Learning More About Trees

A mushroom, most likely fallen from a tree on the snow.

There were about 25 people in the group.  Some wearing snowshoes all of us bundled up in our warmest winter clothes.  Unlike today, yesterday morning was cold.  And although we were supposed to be walking up the trail, we spend a good half hour not more than twenty feet from the trailhead.

That’s because we were looking at and learning about trees.  And even though the trail went up a small mountain there were a variety of trees all the way down at the bottom.

My friend Anne (who made all those wonderful masks) told me about the two hour “tree walk” that the Agricultural Stewardship Association (a local group that preserves farmland) was hosting.

In that two hours, our guide, Kerry told us so much more about trees than I could ever remember.  But I did hold onto some things that I know I would not have learned from reading and looking at my tree books.

The most important thing I learned was another way of identifying trees.  This is by looking up, not at the leaves, which are scarce in the winter, but at the twigs at the tops of the trees.  This is something I never thought of doing.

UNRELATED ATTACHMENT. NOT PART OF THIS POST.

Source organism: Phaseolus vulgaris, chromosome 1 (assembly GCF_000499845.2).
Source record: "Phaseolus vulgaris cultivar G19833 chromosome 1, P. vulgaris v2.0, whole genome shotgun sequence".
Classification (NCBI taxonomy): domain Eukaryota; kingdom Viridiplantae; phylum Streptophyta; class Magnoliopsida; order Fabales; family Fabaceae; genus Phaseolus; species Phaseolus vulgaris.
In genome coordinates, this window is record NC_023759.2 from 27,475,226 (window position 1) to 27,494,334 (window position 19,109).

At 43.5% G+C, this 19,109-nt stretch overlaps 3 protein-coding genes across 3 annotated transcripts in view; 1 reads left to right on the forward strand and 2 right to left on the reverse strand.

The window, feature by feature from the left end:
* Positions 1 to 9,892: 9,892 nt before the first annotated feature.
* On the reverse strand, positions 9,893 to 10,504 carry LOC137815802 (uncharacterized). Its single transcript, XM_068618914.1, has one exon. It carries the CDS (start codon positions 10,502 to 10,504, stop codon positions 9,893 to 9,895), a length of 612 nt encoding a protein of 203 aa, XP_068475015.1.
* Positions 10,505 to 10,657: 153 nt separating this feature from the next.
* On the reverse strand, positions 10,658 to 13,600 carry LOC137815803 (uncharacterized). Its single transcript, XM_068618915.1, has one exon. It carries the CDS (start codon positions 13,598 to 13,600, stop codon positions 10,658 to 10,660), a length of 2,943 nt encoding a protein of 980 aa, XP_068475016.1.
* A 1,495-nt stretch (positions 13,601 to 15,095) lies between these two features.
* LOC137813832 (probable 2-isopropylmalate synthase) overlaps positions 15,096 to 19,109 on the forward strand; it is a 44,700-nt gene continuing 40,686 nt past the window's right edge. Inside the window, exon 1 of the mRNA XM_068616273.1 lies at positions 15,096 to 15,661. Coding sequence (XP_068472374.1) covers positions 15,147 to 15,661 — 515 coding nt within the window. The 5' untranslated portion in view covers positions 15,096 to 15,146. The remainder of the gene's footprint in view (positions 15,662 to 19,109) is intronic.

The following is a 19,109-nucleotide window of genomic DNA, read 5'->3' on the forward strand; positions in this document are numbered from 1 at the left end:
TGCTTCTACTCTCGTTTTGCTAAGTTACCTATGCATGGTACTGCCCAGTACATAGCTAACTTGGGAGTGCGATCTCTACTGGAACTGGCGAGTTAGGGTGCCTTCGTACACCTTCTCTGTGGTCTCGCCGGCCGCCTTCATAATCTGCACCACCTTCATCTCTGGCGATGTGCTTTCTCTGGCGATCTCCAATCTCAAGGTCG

Not that it’s easy, but it’s another clue to help distinguish between trees.

The thick topmost branches of an Ash Tree. This picture I took today also shows the bark of an Ash Tree, so there are two clues to help identify it.

I did learn to identify Ash Trees by looking up at the thick topmost branches and by its bark.

I also learned the identity of a tree that I’ve been trying to figure out for some time. There are two trees that grow in the Orphaned Woods that look so much alike I can only tell them apart by the leaves.  One was obviously an oak of some kind, and now I know the other is an Elm tree.

Even though Elm trees have been dying for years from Dutch Elm Disease,  they still grow and spread their seeds, they just don’t get to live as long.

I also learned that  I  have been confusing Black Cherry Trees and Black Birch Trees.  Their bark is very similar, but the sure way to distinguish them is by the catkins and cones that Birch Trees have.  In the winter you can find the seeds from the cones sprinkled on the snow.  I’ve seen them before, I even took a picture of one, using my macro lens because they’re so small, but I didn’t know what they were.

Cone seed from a Black Birch Tree

I’d also found out that those small gray trees that hold onto their leaves in the winter and make the most wonderful sound in the wind are Beach Trees.

My head was so full of new information after two hours and I was so cold, I left the group while most of the other people took a longer way back. But today when I took a long slow walk in the woods, I reinforced what I had learned by looking up at the bare treetops and taking note of all the Ash Trees and Elm Trees I passed them by.

The bark of a young elm tree

 

 

 

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